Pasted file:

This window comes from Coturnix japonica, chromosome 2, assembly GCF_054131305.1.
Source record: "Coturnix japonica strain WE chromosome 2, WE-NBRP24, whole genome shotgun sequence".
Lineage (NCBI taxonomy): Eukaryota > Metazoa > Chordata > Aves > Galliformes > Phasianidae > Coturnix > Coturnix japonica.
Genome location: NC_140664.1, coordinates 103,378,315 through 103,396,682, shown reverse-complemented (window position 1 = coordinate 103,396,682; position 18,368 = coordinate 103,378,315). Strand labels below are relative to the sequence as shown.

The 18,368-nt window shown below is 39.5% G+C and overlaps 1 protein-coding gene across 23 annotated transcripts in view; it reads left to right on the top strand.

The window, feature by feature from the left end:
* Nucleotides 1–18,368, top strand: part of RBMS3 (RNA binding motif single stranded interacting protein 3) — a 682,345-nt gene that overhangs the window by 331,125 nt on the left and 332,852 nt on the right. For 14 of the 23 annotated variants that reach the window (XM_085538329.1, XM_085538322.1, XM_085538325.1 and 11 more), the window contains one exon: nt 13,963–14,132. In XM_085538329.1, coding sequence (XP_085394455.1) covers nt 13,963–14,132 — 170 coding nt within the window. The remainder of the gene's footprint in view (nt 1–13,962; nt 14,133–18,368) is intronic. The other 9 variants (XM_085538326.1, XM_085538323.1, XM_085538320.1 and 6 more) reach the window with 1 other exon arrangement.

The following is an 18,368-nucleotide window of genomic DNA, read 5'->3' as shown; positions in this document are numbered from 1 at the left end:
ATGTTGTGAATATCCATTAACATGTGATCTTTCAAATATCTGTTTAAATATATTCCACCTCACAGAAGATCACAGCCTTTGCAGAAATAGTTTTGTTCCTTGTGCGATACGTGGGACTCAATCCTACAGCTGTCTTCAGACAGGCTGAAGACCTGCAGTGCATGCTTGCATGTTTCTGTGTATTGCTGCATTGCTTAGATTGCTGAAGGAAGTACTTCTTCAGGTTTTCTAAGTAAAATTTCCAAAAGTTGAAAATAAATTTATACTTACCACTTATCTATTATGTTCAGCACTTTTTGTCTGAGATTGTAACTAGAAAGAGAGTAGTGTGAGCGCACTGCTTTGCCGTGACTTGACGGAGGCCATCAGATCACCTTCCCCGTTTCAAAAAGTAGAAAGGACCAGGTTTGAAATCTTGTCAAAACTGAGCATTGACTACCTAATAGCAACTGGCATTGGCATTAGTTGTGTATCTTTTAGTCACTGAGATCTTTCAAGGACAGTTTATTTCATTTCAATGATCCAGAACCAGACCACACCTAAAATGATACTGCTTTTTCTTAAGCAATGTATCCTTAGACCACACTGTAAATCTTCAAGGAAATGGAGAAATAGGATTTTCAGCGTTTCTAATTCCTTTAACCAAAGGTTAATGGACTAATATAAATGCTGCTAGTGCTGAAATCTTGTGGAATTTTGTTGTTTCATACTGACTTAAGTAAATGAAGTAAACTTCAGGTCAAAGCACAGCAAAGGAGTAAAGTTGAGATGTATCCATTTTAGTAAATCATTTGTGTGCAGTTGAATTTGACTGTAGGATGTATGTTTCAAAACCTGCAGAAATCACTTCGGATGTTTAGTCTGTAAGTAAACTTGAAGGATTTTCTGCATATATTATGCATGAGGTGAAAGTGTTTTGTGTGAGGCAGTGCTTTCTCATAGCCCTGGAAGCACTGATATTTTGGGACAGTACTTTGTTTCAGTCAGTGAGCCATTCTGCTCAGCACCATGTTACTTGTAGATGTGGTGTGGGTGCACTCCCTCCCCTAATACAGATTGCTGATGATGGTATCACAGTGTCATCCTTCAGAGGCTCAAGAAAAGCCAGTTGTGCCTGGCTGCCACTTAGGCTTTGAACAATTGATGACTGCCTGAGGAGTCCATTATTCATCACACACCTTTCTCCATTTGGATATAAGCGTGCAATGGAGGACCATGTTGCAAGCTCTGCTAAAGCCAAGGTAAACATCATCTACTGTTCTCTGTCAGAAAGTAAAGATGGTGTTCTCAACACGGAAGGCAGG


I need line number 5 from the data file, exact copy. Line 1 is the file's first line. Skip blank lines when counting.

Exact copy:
The 18,368-nt window shown below is 39.5% G+C and overlaps 1 protein-coding gene across 23 annotated transcripts in view; it reads left to right on the top strand.